Ottawa, Ontario, Canada
I am a CYW, having
graduated from CYW programs at Algonquin College, and Ryerson University.
Most recently, I have earned graduate diplomas in Promoting
Resiliency in Children with ADHD, and Supporting & Enhancing
Children's Mental Health and my MEd.
I began my child and youth work career working with Family Tree
Youth Services' residence for teen girls. Later, I became involved with
the violence against women (VAW) sector, working at Harmony
second stage woman's shelter), and then went on to develop the family
and children's program for a new shelter that was opening, Chrysalis
House and remained there as the CYW
for many years. Throughout this time, I facilitated community based
social/life skill, childhood anxiety and children who witness violence
groups with Eastern
Ottawa Resource Centre and Western
Ottawa Community Resource Centre.
I also had a unique opportunity to develop and coordinate a program at
Aid Society – the CAS/VAW Integrated Services Project.
It was a one year pilot – that is still flourishing, but I returned to
my role as a frontline CYW
after the one year pilot; most recently, I worked as a Intake/Crisis at
Western Ottawa Community resource centre,
proving crisis, short term and child/youth/family counselling.
Over the years, I have taught courses with Algonquin College's
CYW Program and in 2012 moved into teaching online for
Algonquin's Centre for
Continuing and Online Learning's
Child & Youth Worker Program when I had my daughter; and since have had
a little boy join our family.
In front of my computer or at the playground is where you will find me most days!
Originally, I had planned to become a family law lawyer; with an interest in the rights of children. I began working in residential care and found my true passion was working frontline, in the lifespace of young people. I enrolled in the CYW program at Algonquin and was sure the legal field was where I wanted to land, and sought out a placement at a correctional program for youth. Instead, I ended up with a placement at a second stage shelter for women and children who had experienced abuse at home; and now still find myself working within the VAW sector.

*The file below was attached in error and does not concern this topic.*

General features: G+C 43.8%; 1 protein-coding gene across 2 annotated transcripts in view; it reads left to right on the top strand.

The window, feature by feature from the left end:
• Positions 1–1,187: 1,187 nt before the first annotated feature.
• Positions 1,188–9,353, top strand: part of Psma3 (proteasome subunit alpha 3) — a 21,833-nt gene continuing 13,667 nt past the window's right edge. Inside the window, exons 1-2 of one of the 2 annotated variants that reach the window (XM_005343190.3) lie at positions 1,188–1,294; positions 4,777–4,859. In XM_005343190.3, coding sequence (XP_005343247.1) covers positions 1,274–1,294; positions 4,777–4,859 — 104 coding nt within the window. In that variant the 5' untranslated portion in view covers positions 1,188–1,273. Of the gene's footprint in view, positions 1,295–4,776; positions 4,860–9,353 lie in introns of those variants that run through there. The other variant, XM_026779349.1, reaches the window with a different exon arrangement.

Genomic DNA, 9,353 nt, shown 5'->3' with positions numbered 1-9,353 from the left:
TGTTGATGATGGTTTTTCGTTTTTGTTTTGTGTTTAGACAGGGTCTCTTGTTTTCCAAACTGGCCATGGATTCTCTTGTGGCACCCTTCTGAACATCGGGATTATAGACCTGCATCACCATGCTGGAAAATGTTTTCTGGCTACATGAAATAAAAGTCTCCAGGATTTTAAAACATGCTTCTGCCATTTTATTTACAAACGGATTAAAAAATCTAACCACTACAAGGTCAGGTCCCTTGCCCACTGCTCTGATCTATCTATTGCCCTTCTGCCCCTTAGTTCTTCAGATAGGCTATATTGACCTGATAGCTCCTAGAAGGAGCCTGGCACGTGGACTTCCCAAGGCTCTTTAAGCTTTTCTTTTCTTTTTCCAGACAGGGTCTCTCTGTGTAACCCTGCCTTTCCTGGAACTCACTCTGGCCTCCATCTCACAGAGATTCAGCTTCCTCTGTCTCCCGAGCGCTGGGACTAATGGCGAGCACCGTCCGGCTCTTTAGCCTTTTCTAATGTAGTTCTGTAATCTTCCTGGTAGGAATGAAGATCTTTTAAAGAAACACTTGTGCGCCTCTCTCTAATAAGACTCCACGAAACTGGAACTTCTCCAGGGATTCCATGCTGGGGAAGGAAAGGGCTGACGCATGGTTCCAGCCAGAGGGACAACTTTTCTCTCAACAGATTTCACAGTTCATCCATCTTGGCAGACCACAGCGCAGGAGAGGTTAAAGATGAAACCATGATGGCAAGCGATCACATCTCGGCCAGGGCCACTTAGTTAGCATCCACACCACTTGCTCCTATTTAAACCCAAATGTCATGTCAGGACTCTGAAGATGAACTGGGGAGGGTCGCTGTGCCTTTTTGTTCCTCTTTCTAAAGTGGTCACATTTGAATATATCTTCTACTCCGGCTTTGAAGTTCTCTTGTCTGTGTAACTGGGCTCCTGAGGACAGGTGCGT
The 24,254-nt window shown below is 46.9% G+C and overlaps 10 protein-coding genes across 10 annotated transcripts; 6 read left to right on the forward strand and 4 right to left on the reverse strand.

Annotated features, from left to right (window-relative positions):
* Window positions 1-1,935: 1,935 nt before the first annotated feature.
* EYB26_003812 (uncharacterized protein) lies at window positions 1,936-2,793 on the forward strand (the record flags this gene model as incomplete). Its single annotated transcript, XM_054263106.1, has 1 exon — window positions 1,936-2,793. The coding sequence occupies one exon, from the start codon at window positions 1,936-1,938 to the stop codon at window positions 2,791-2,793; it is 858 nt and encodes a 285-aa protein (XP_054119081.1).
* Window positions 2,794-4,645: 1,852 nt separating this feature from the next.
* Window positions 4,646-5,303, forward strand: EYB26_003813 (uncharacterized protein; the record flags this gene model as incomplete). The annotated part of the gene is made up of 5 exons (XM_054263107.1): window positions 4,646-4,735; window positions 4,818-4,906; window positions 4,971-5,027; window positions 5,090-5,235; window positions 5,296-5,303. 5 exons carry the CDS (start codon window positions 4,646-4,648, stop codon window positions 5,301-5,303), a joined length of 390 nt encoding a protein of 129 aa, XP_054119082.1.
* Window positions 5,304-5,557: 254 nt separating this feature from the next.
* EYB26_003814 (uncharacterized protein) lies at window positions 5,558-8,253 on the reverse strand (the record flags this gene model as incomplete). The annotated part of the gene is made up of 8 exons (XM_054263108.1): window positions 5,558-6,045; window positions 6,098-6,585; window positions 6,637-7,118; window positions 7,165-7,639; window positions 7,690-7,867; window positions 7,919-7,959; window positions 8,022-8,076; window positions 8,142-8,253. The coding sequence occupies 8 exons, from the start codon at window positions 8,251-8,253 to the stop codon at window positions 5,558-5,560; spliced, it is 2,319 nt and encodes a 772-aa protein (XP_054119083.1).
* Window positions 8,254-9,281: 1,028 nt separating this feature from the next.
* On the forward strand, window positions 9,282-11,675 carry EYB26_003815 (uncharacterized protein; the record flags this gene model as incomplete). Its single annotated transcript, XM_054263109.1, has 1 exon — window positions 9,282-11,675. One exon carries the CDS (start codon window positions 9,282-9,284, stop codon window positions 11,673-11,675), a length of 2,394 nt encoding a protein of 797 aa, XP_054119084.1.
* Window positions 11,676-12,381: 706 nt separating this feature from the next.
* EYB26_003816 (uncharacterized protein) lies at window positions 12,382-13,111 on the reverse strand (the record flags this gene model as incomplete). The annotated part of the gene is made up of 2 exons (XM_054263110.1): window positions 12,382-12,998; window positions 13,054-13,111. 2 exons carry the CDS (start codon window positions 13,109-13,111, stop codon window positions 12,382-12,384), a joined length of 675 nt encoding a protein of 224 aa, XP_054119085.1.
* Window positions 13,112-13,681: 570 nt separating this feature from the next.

There are many profound and meaning making statements I have read and heard over the years, but if I have to choose one, it would be: "Today I am gonna try and change the world" - Johnny Reid (2012).
This is a line from a country song, but it very much resonates for me. As CYWs we may not see the changes we are fostering, or we may not have the power to change the larger systems; but every single day, we can go out there, and know that we are making a difference.
To have joined a field where meaning making and relationships are central to our practice, I consider myself lucky that my path led me here. The work can be hard, but it sure is profoundly worth it.
There is so much meaning making in Jodi
Picoult's stories. Once, I sobbed so much as I read one that my partner
thought something had happened - in our real life! I mark the date on my
calendar when a new novel is being released. My Sister's Keeper is one
of my favorites.
The one that comes to mind is when I was participating in a children’s Christmas party – 300 children from area shelters attended and we were Santa’s first stop on Christmas Eve. In the smaller group of children who attended from our shelter, one little girl had developed selective mutism as a result of trauma she had experienced. When it was her turn to go up to see Santa, she did so nervously but there was a shine in her eye. She had to be helped to walk back with a huge box and unwrapped it to discovered a gigantic doll house. Her reaction still gives me chills. We described it as ‘screaming out her feet’. Her little feet were tapping so fast s she unwrapped the package, and her smile was brighter than I had ever seen!
I can't get enough of the e-journal CYC Online. This is not a shameless plug for the site! Teaching online has taken me out of the frontlines of child and youth care practice; CYC Online helps me feel connected and current.
Common Sense Media is a great tool for CYWs related to
digital citizenship. I find myself on there a lot looking at video game
and app ratings and checking out their resources for parents and
Sauve-Griffin, J. (2009). When we stop to ask why: Reflective practice in action. Relational Child & Youth Care Practice,22(3), 44-45.
So many events and people; those in the CYW field, around the
field and out of it.
The children and families I have worked with have influenced me the most. They have reinforced the theory I have learned over the years; and have fostered the ability within myself to develop my own style and find the approaches that fit best with my heart.
Be you. Be mindful, be informed, be open, be patient, be kind, but most of all, be you.
Last updated October 2016